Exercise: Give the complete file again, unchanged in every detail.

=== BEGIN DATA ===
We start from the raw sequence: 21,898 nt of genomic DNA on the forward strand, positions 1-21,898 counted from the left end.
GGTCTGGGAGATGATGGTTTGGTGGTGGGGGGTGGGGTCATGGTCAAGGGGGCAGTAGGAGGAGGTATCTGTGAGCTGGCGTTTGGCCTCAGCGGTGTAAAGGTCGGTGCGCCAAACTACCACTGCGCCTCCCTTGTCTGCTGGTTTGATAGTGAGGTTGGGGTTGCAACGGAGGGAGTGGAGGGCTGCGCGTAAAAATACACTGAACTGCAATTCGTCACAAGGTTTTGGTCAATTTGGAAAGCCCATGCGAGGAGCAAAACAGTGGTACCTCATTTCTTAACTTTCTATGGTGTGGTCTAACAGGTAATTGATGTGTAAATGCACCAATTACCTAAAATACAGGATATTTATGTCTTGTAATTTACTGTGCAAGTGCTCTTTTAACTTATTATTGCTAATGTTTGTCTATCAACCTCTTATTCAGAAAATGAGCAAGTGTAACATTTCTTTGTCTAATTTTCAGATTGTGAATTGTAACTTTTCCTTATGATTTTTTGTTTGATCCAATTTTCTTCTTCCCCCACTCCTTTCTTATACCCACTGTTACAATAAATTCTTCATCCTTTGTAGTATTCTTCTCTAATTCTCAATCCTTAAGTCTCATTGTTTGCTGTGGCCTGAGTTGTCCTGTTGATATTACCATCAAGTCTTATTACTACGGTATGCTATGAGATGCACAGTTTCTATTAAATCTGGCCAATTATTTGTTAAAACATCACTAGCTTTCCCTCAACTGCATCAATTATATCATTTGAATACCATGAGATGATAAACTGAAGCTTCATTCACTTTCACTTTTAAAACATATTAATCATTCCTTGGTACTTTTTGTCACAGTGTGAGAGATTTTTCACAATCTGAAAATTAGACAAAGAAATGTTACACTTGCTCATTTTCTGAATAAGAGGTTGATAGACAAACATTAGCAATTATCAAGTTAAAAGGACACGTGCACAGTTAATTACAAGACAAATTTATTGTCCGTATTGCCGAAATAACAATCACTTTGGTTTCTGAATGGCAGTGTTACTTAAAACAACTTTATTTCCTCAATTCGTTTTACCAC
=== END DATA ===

We start from the raw sequence: 21,898 nt of genomic DNA on the forward strand, positions 1-21,898 counted from the left end.
GGTCTGGGAGATGATGGTTTGGTGGTGGGGGGTGGGGTCATGGTCAAGGGGGCAGTAGGAGGAGGTATCTGTGAGCTGGCGTTTGGCCTCAGCGGTGTAAAGGTCGGTGCGCCAAACTACCACTGCGCCTCCCTTGTCTGCTGGTTTGATAGTGAGGTTGGGGTTGCAACGGAGGGAGTGGAGGGCTGCGCGTAAAAATACACTGAACTGCAATTCGTCACAAGGTTTTGGTCAATTTGGAAAGCCCATGCGAGGAGCAAAACAGTGGTACCTCATTTCTTAACTTTCTATGGTGTGGTCTAACAGGTAATTGATGTGTAAATGCACCAATTACCTAAAATACAGGATATTTATGTCTTGTAATTTACTGTGCAAGTGCTCTTTTAACTTATTATTGCTAATGTTTGTCTATCAACCTCTTATTCAGAAAATGAGCAAGTGTAACATTTCTTTGTCTAATTTTCAGATTGTGAATTGTAACTTTTCCTTATGATTTTTTGTTTGATCCAATTTTCTTCTTCCCCCACTCCTTTCTTATACCCACTGTTACAATAAATTCTTCATCCTTTGTAGTATTCTTCTCTAATTCTCAATCCTTAAGTCTCATTGTTTGCTGTGGCCTGAGTTGTCCTGTTGATATTACCATCAAGTCTTATTACTACGGTATGCTATGAGATGCACAGTTTCTATTAAATCTGGCCAATTATTTGTTAAAACATCACTAGCTTTCCCTCAACTGCATCAATTATATCATTTGAATACCATGAGATGATAAACTGAAGCTTCATTCACTTTCACTTTTAAAACATATTAATCATTCCTTGGTACTTTTTGTCACAGTGTGAGAGATTTTTCACAATCTGAAAATTAGACAAAGAAATGTTACACTTGCTCATTTTCTGAATAAGAGGTTGATAGACAAACATTAGCAATTATCAAGTTAAAAGGACACGTGCACAGTTAATTACAAGACAAATTTATTGTCCGTATTGCCGAAATAACAATCACTTTGGTTTCTGAATGGCAGTGTTACTTAAAACAACTTTATTTCCTCAATTCGTTTTACCAC